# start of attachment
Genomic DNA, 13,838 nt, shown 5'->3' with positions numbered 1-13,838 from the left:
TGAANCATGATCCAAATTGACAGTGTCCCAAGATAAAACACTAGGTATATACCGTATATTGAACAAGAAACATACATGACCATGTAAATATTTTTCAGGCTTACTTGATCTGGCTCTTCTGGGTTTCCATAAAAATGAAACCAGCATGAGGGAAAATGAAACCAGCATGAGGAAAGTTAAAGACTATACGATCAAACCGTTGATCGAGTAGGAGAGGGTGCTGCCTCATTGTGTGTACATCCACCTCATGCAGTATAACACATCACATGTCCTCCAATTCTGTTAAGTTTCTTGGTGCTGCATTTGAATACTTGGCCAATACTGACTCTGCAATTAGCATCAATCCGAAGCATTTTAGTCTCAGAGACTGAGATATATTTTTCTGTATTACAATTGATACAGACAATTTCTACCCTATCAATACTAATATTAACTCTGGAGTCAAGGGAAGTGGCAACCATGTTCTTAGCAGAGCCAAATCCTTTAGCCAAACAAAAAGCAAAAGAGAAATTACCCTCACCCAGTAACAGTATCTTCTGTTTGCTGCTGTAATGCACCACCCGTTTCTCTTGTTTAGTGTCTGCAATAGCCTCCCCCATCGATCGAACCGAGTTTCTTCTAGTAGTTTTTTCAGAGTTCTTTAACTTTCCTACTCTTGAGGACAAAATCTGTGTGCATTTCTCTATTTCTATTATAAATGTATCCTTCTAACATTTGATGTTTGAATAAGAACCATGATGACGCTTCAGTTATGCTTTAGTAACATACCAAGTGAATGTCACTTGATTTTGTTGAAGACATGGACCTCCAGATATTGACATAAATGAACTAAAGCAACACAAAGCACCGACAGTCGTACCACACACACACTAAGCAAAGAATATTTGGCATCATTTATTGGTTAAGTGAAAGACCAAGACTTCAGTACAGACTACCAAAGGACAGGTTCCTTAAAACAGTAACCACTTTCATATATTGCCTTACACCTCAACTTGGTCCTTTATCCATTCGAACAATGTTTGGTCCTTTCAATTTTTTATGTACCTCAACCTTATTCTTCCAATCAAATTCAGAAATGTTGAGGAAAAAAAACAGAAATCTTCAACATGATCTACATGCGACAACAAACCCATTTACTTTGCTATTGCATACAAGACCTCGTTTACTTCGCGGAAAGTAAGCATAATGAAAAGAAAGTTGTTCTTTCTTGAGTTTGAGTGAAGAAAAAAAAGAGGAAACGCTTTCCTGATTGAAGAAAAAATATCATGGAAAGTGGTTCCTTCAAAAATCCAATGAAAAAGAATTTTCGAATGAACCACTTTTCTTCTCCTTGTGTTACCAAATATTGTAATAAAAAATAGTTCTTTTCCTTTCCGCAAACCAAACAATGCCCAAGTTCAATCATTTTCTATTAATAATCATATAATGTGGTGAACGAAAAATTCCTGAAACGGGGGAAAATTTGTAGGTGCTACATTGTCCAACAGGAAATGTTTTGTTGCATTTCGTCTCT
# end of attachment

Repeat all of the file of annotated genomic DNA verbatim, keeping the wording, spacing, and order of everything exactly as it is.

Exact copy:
Genomic DNA, 13,838 nt, shown 5'->3' with positions numbered 1-13,838 from the left:
TGAANCATGATCCAAATTGACAGTGTCCCAAGATAAAACACTAGGTATATACCGTATATTGAACAAGAAACATACATGACCATGTAAATATTTTTCAGGCTTACTTGATCTGGCTCTTCTGGGTTTCCATAAAAATGAAACCAGCATGAGGGAAAATGAAACCAGCATGAGGAAAGTTAAAGACTATACGATCAAACCGTTGATCGAGTAGGAGAGGGTGCTGCCTCATTGTGTGTACATCCACCTCATGCAGTATAACACATCACATGTCCTCCAATTCTGTTAAGTTTCTTGGTGCTGCATTTGAATACTTGGCCAATACTGACTCTGCAATTAGCATCAATCCGAAGCATTTTAGTCTCAGAGACTGAGATATATTTTTCTGTATTACAATTGATACAGACAATTTCTACCCTATCAATACTAATATTAACTCTGGAGTCAAGGGAAGTGGCAACCATGTTCTTAGCAGAGCCAAATCCTTTAGCCAAACAAAAAGCAAAAGAGAAATTACCCTCACCCAGTAACAGTATCTTCTGTTTGCTGCTGTAATGCACCACCCGTTTCTCTTGTTTAGTGTCTGCAATAGCCTCCCCCATCGATCGAACCGAGTTTCTTCTAGTAGTTTTTTCAGAGTTCTTTAACTTTCCTACTCTTGAGGACAAAATCTGTGTGCATTTCTCTATTTCTATTATAAATGTATCCTTCTAACATTTGATGTTTGAATAAGAACCATGATGACGCTTCAGTTATGCTTTAGTAACATACCAAGTGAATGTCACTTGATTTTGTTGAAGACATGGACCTCCAGATATTGACATAAATGAACTAAAGCAACACAAAGCACCGACAGTCGTACCACACACACACTAAGCAAAGAATATTTGGCATCATTTATTGGTTAAGTGAAAGACCAAGACTTCAGTACAGACTACCAAAGGACAGGTTCCTTAAAACAGTAACCACTTTCATATATTGCCTTACACCTCAACTTGGTCCTTTATCCATTCGAACAATGTTTGGTCCTTTCAATTTTTTATGTACCTCAACCTTATTCTTCCAATCAAATTCAGAAATGTTGAGGAAAAAAAACAGAAATCTTCAACATGATCTACATGCGACAACAAACCCATTTACTTTGCTATTGCATACAAGACCTCGTTTACTTCGCGGAAAGTAAGCATAATGAAAAGAAAGTTGTTCTTTCTTGAGTTTGAGTGAAGAAAAAAAAGAGGAAACGCTTTCCTGATTGAAGAAAAAATATCATGGAAAGTGGTTCCTTCAAAAATCCAATGAAAAAGAATTTTCGAATGAACCACTTTTCTTCTCCTTGTGTTACCAAATATTGTAATAAAAAATAGTTCTTTTCCTTTCCGCAAACCAAACAATGCCCAAGTTCAATCATTTTCTATTAATAATCATATAATGTGGTGAACGAAAAATTCCTGAAACGGGGGAAAATTTGTAGGTGCTACATTGTCCAACAGGAAATGTTTTGTTGCATTTCGTCTCT